The Royal United Services Institute for Defence and Security Studies has come out in favour of CMPs in civil cases -the report is here.
Lord Carlile of Berriew CBE, QC is one of the authors who echoes my own position:
Public Interest Immunity [PII] is available for national security in such cases: however, if the result of refusing disclosure of documents means that there cannot be a fair hearing, the Government has little option but to settle the proceedings. This can result in the unwelcome outcome of terrorists being paid large sums of taxpayers’ money.
He quotes his successor as Independent Reviewer of Terrorism Legislation, David Anderson QC:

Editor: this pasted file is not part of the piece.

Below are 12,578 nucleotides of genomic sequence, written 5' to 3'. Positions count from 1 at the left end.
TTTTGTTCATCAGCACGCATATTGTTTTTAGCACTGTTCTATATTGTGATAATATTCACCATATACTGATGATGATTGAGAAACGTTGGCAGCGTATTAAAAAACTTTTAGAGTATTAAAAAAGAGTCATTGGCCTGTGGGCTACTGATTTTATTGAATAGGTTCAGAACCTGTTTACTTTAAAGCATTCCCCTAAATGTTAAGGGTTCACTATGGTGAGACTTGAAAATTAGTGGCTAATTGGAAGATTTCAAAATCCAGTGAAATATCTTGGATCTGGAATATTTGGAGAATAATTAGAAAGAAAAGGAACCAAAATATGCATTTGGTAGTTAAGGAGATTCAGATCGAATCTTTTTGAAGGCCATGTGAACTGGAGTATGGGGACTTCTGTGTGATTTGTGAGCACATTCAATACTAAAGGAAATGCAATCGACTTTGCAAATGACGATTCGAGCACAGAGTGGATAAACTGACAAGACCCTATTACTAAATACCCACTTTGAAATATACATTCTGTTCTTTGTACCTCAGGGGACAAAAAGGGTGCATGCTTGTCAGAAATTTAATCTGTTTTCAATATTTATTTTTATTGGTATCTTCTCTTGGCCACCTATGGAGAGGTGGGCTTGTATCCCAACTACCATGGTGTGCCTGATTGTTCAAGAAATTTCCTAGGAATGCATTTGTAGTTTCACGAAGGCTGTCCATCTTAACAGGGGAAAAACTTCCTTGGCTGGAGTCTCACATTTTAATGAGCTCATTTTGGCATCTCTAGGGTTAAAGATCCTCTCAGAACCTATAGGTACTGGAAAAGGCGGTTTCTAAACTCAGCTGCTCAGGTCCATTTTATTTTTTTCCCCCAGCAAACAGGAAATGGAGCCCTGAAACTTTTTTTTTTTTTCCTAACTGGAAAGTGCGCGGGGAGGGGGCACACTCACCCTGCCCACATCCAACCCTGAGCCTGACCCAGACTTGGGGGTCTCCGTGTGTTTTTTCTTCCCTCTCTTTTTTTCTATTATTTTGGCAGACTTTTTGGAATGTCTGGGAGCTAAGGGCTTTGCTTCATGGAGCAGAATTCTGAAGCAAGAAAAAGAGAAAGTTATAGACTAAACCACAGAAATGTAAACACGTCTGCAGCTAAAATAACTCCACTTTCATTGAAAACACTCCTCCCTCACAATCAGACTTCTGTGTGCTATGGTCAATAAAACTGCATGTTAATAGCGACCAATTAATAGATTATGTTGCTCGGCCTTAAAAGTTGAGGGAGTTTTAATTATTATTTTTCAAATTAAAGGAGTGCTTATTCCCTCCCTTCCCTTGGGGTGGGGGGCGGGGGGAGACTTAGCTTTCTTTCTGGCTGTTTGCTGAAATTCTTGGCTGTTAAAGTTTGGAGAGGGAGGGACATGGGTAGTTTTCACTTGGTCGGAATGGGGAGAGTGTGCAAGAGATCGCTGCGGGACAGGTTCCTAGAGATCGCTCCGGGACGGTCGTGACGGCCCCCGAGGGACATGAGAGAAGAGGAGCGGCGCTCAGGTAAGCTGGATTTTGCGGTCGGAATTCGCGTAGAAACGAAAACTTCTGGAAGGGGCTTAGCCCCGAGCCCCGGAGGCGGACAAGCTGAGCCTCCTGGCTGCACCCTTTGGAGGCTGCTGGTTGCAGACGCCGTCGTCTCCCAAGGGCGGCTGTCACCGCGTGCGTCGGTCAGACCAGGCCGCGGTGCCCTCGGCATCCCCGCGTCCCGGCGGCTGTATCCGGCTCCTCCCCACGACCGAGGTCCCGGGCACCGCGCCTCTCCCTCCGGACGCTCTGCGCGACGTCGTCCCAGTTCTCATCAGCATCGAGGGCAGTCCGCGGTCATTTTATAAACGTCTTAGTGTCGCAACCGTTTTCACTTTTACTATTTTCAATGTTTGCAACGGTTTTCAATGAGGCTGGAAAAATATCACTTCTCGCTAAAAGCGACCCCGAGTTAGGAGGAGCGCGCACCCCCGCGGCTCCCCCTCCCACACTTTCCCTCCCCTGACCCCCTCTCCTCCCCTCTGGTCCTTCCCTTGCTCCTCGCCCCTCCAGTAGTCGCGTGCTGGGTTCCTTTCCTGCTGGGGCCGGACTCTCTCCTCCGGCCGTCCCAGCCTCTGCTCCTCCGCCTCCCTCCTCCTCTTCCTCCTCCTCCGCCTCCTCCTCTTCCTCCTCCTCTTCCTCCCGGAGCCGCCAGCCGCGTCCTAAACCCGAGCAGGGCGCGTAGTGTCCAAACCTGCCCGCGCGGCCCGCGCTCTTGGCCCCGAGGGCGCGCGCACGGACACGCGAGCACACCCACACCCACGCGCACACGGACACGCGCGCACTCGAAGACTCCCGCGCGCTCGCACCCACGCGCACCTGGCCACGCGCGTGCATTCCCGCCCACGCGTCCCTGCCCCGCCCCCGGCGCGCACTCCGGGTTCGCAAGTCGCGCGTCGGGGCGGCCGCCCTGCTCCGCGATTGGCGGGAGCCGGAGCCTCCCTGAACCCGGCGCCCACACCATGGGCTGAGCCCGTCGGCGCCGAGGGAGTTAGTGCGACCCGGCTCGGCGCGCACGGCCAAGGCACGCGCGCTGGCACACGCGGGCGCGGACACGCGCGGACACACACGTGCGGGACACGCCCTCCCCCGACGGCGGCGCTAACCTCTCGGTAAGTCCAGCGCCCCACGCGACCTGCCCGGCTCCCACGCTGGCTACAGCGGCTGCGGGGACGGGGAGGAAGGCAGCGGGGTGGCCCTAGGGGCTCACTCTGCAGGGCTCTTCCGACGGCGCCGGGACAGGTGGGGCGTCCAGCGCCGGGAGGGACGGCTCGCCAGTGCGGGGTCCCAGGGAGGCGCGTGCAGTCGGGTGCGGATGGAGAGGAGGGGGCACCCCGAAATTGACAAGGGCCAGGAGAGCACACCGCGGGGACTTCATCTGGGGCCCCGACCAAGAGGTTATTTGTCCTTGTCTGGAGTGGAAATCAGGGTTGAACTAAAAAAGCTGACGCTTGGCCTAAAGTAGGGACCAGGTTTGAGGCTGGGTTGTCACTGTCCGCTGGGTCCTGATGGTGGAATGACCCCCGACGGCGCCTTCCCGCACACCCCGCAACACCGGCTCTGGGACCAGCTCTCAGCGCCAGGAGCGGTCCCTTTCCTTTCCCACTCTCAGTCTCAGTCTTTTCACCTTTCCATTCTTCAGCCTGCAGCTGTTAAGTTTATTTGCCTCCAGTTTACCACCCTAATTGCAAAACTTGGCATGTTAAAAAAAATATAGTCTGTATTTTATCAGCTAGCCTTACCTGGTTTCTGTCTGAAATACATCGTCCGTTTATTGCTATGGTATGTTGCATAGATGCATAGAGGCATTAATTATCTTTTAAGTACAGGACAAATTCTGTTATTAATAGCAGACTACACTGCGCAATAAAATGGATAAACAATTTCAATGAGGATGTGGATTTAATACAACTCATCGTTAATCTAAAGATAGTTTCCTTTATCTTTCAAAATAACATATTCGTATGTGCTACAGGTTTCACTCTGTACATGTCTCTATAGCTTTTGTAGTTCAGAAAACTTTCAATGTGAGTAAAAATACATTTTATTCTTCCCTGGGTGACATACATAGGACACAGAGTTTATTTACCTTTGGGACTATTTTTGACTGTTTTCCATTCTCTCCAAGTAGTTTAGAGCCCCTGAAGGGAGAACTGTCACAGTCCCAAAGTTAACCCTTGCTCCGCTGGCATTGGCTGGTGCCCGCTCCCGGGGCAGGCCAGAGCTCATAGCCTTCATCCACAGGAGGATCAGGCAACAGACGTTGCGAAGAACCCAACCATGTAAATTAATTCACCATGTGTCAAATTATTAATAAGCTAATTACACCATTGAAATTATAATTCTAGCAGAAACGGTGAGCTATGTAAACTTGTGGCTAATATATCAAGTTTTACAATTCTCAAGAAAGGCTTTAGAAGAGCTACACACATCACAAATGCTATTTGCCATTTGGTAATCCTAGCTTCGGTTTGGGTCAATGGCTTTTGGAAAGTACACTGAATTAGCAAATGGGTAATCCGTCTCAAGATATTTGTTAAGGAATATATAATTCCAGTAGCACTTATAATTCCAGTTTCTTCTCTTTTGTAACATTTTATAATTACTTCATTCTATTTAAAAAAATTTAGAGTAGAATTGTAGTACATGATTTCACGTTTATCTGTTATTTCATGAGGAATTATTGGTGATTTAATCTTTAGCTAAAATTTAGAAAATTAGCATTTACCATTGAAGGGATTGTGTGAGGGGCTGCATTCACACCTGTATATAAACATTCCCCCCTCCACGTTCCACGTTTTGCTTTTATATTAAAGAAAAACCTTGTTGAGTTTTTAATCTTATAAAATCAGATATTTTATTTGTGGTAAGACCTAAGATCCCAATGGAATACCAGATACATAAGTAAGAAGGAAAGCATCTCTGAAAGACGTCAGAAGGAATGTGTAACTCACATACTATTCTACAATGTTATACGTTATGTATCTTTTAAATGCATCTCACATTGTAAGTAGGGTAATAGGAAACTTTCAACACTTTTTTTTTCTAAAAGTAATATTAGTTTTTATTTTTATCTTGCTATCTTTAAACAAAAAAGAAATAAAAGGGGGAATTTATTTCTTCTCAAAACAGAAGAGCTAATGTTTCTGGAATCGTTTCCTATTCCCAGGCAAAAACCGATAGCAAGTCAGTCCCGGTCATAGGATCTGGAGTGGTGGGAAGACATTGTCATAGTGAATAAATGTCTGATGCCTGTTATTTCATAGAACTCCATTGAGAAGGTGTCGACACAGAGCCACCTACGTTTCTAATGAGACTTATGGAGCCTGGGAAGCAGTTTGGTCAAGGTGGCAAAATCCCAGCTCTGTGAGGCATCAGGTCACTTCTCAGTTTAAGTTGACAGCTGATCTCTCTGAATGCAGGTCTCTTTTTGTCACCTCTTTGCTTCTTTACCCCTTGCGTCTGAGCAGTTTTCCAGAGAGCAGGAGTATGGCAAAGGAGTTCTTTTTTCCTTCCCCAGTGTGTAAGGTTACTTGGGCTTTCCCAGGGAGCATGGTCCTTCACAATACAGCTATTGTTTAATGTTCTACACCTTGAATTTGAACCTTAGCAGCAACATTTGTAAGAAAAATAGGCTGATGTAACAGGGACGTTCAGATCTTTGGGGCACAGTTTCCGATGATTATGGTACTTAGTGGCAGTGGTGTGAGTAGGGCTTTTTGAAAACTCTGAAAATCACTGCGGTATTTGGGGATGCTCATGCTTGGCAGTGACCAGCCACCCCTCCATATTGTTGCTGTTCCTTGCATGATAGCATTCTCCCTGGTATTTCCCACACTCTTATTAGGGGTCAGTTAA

undesirable state of affairs .... We are in a world of second-best solutions: but it does not seem to me that the level of injustice inherent in the use of a CMP in a case of this nature necessarily exceeds either the injustice to the claimant of a case being struck out, or the moral hazard and reputational damage to the intelligence agencies that is caused by settling a case which, had it been possible to adduce all the evidence, would have been fought’.
Lord Carlile goes on:
I agree with those observations, made after a careful examination
of all the available evidence. CMPs offer no injustice, whereas the
absence of them may well lead to injustice to intelligence agencies,
and thereby to the public purse.
The bill is out on Thursday.....